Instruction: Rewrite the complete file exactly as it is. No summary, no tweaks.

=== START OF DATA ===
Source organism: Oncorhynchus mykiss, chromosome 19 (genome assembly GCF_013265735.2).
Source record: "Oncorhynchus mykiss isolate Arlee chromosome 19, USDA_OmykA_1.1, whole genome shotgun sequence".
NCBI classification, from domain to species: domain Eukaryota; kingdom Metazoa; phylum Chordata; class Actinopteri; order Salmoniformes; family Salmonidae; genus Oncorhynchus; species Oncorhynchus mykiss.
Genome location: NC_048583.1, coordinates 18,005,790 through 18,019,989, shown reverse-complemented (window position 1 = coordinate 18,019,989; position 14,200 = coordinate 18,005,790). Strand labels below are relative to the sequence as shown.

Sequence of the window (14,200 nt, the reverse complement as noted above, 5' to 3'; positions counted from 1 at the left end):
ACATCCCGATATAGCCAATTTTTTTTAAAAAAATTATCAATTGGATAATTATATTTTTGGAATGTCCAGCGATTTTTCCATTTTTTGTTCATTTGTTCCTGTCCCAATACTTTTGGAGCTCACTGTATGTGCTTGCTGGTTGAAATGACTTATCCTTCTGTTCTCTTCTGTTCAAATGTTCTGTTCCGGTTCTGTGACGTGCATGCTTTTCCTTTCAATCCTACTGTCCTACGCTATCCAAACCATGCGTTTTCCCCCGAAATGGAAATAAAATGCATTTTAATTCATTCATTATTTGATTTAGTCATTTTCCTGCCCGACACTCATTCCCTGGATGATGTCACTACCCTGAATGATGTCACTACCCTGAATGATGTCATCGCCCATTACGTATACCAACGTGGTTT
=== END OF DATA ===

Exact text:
Source organism: Oncorhynchus mykiss, chromosome 19 (genome assembly GCF_013265735.2).
Source record: "Oncorhynchus mykiss isolate Arlee chromosome 19, USDA_OmykA_1.1, whole genome shotgun sequence".
NCBI classification, from domain to species: domain Eukaryota; kingdom Metazoa; phylum Chordata; class Actinopteri; order Salmoniformes; family Salmonidae; genus Oncorhynchus; species Oncorhynchus mykiss.
Genome location: NC_048583.1, coordinates 18,005,790 through 18,019,989, shown reverse-complemented (window position 1 = coordinate 18,019,989; position 14,200 = coordinate 18,005,790). Strand labels below are relative to the sequence as shown.

Sequence of the window (14,200 nt, the reverse complement as noted above, 5' to 3'; positions counted from 1 at the left end):
ACATCCCGATATAGCCAATTTTTTTTAAAAAAATTATCAATTGGATAATTATATTTTTGGAATGTCCAGCGATTTTTCCATTTTTTGTTCATTTGTTCCTGTCCCAATACTTTTGGAGCTCACTGTATGTGCTTGCTGGTTGAAATGACTTATCCTTCTGTTCTCTTCTGTTCAAATGTTCTGTTCCGGTTCTGTGACGTGCATGCTTTTCCTTTCAATCCTACTGTCCTACGCTATCCAAACCATGCGTTTTCCCCCGAAATGGAAATAAAATGCATTTTAATTCATTCATTATTTGATTTAGTCATTTTCCTGCCCGACACTCATTCCCTGGATGATGTCACTACCCTGAATGATGTCACTACCCTGAATGATGTCATCGCCCATTACGTATACCAACGTGGTTT